Norristown-area Muslims celebrate Eid al-Fitr at Elmwood Park

A growing Muslim community in Norristown welcomed the end of Ramadan and celebration of Eid al-Fitr with a picnic.

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Abdourahaman Barry poses for a photo at an Eid celebration in Norristown

Abdourahaman Barry said in the early 1990s, he would have to drive from Norristown to Philadelphia to attend a mosque. Now, the Muslim community at the Norristown Islamic Society mosque and throughout the region is growing. (Emily Neil/WHYY)

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Eid al-Fitr celebrations mark the end of the holy month of Ramadan for Muslims.

More than 100 members of the Norristown Islamic Society gathered at Elmwood Park in Norristown on Wednesday to celebrate with a picnic. Earlier in the morning, they attended prayers at the Norristown Islamic Society mosque.

During Ramadan, many Muslims fast from sunrise to sundown. Eid al-Fitr is the joyful holiday that marks the end of Ramadan, and continues through the following three days.

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Kids played catch with a football while some twirled in their finest clothes, as community members shared food and conversations at tables set up in the park.

For Akbar Hossain, who grew up in Norristown and who now serves as Gov. Shapiro’s secretary of policy and planning, the celebration was a welcome sight.

Norristown has always been an “incredibly diverse community,” Hossain said, but these kinds of public gatherings for the Muslim community weren’t as common when he was growing up.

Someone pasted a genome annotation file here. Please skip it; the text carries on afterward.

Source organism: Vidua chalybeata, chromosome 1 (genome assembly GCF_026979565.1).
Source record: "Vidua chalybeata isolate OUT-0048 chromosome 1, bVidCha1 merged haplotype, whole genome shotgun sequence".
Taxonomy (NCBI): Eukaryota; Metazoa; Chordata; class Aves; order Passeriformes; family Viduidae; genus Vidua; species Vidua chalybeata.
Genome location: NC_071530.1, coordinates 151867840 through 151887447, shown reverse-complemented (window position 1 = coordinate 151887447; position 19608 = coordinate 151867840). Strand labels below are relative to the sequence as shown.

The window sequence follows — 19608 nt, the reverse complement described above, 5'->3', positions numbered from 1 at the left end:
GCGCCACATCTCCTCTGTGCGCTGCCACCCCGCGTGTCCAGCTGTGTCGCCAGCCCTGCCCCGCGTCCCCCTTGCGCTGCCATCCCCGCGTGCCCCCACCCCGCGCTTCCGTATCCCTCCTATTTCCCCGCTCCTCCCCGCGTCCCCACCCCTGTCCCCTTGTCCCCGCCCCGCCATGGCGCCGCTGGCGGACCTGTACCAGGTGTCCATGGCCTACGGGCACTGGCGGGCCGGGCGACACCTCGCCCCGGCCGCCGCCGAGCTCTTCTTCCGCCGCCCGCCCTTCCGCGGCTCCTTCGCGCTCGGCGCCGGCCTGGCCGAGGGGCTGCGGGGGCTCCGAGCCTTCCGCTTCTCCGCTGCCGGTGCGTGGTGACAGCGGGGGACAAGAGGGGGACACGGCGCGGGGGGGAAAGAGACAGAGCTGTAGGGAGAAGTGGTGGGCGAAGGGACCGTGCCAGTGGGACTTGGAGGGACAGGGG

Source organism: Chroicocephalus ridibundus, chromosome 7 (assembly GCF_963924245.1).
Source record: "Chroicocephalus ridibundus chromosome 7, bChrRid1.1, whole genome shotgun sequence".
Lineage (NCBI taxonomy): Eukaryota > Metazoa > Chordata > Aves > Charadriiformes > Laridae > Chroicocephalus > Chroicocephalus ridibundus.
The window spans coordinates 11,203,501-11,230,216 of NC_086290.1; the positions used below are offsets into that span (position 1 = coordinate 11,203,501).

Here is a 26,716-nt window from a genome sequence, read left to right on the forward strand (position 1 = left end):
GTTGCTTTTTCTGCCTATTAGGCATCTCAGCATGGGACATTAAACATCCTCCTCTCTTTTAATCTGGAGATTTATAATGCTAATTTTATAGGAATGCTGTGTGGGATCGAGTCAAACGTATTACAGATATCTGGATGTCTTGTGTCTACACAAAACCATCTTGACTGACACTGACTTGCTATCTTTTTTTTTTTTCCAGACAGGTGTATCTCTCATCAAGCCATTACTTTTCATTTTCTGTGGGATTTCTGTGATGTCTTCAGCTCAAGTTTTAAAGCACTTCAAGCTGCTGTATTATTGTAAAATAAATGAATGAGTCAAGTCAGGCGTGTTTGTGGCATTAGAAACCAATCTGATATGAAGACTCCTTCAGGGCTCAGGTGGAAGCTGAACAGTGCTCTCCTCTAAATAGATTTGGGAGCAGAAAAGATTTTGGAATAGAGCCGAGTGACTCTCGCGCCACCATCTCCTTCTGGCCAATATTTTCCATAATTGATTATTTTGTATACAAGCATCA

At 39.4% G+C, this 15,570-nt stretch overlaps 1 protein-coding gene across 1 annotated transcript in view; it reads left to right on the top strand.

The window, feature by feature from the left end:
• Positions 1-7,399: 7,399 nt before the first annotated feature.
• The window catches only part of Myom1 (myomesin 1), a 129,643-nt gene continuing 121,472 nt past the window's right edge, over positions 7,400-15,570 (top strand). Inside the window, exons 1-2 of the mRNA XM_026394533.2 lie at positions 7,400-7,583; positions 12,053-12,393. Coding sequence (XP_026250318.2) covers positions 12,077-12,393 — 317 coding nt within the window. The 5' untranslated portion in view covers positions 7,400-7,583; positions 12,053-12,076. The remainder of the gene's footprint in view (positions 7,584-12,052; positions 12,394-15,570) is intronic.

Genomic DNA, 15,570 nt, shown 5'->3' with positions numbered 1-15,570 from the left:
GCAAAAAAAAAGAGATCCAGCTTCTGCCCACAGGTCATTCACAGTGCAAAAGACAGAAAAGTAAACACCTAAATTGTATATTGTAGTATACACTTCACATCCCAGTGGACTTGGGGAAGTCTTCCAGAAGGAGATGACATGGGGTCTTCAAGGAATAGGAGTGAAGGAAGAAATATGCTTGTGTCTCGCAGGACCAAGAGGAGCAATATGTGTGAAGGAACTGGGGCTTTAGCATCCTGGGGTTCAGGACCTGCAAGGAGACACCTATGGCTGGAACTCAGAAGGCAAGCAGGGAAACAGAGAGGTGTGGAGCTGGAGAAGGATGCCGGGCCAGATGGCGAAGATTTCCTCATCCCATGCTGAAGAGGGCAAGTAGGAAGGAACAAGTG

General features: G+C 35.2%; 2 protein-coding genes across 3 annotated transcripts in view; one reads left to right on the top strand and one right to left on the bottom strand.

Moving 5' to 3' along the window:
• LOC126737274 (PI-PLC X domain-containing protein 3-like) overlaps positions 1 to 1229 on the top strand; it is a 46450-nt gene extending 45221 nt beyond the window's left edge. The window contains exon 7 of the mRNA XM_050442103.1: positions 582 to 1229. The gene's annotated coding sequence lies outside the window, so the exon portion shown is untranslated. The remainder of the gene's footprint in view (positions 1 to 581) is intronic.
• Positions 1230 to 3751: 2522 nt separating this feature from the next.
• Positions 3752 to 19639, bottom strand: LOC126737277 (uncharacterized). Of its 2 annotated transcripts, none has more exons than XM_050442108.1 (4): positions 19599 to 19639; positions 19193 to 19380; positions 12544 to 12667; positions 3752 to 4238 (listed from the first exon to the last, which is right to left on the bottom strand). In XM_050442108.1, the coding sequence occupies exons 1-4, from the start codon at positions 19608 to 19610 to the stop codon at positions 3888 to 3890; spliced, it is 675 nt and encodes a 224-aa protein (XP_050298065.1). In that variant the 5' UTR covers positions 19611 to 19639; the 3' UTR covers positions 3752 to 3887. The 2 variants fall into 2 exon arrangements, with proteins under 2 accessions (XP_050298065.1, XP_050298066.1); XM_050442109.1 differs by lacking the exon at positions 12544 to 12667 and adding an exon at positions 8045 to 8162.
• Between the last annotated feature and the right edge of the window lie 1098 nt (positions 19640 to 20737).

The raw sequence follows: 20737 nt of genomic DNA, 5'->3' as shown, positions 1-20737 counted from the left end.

Worshippers at Norristown Islamic Society's mosque pray on the morning of Eid al-Fitr.
Worshippers at Norristown Islamic Society’s mosque pray on the morning of Eid al-Fitr. (Courtesy of Rana Rasheed/Norristown Islamic Society)

“When I first moved here, I couldn’t imagine so many Muslims getting together in an open space. I moved here during 9/11,” Hossain said. “And to think about how far the community has come, I’m proud of the community. And also knowing that this is not just Muslims coming together, right, you’ve got members of all different faiths, you know, [which] helped build what you’re seeing today.”

Community members noted that the recent trend of area school districts closing for Eid al-Fitr has been a huge benefit to Muslim families and it has allowed them to celebrate the holiday together.

“I like the acceptance,” Iman Ahmad said. “I like the fact that they’ve embraced the Muslims in America as part of the fiber and the fabric of American society. It’s more inclusion. It’s not the exclusion. It’s not the other or them or those people. And that’s what I like about it.”

Iman Ahmad poses for a photo at an Eid celebration in Norristown
Iman Ahmad found the community at Norristown Islamic Society to be “very welcoming” when she first started attending the mosque about eight years ago. Ahmad said that the diversity in nationalities, cultures, and languages represented at the mosque is one of the things she likes best about it. (Emily Neil/WHYY)

Ammara Chaudhry said that this type of inclusion is especially important for Muslim children.

“When a big event like Ramadan comes, it’s not celebrated in the media, it’s not celebrated commercially. So our children do feel that, ‘No, we are not represented,’” she said.

Ammara Chaudhry poses for a photo at an Eid celebration in Norristown
Ammara Chaudhry has been connected with Norristown’s Muslim community for 10 to 15 years. She said having area schools close for Eid al-Fitr and celebrating the holiday publicly is important inclusion for Muslims. (Emily Neil/WHYY)

But with schools closing and families being able to have celebrations in public spaces, that lack of representation changes, Chaudhry said.